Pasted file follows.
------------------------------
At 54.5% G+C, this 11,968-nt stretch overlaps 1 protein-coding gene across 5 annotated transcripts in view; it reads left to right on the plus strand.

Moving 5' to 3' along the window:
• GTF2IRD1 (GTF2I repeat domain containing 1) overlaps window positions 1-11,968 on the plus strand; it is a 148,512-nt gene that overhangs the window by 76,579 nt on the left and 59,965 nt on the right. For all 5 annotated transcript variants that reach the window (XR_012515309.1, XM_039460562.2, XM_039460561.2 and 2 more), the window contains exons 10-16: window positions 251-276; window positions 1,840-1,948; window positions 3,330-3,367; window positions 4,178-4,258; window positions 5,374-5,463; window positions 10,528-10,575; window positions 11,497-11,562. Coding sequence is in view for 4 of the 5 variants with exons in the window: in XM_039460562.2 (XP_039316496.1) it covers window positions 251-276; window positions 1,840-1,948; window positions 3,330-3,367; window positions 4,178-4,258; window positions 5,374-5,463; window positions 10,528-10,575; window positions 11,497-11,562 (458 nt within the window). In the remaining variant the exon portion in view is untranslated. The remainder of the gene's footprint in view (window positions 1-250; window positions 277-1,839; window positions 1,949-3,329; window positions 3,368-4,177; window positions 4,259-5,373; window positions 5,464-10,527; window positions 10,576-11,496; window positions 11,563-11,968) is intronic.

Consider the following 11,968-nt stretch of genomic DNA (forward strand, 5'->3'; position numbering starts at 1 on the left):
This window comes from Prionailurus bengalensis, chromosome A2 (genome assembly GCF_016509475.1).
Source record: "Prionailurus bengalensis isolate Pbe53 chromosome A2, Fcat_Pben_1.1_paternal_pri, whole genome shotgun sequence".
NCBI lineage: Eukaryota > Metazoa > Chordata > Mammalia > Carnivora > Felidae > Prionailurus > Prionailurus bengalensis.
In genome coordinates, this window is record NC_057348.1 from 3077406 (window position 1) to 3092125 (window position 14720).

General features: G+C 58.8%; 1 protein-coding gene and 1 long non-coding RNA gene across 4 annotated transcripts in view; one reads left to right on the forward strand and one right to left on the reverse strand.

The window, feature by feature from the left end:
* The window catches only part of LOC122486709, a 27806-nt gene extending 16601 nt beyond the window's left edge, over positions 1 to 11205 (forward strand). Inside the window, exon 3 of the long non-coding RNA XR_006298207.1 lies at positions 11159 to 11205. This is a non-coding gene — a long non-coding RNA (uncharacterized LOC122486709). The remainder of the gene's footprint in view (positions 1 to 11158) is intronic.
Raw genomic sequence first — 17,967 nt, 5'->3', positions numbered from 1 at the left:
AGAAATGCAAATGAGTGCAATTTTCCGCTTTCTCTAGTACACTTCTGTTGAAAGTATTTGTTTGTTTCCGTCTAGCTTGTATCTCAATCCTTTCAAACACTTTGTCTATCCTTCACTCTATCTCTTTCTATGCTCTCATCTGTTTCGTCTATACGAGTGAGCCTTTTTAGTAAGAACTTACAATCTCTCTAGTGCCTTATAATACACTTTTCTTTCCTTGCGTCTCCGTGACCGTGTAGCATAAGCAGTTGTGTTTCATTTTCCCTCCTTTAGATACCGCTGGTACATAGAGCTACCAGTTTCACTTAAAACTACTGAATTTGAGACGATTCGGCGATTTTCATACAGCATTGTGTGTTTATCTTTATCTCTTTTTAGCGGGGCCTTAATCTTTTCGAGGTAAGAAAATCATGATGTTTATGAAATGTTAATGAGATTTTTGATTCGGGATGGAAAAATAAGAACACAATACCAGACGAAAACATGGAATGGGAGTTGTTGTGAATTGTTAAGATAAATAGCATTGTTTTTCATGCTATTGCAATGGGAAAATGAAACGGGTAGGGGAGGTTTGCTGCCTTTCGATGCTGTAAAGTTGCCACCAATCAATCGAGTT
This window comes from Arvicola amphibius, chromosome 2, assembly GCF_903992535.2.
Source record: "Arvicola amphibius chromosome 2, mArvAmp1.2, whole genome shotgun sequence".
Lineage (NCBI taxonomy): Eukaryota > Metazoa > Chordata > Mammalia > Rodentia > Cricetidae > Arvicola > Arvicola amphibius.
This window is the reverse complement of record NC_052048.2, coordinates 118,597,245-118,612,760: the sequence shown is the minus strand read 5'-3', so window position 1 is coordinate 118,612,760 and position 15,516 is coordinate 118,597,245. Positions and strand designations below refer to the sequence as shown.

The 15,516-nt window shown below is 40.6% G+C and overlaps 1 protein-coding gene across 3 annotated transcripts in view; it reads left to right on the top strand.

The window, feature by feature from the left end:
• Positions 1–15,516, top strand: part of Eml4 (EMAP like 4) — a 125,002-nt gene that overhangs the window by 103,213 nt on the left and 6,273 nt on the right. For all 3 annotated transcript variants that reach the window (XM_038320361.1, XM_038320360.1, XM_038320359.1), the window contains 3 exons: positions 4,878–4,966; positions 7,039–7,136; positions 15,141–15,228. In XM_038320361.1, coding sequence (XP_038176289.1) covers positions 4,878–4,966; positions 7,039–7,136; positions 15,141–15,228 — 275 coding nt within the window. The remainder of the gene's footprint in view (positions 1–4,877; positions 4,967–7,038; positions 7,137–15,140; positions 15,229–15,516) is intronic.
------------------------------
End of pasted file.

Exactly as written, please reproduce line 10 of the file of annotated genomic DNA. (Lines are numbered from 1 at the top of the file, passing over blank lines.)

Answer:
The window, feature by feature from the left end: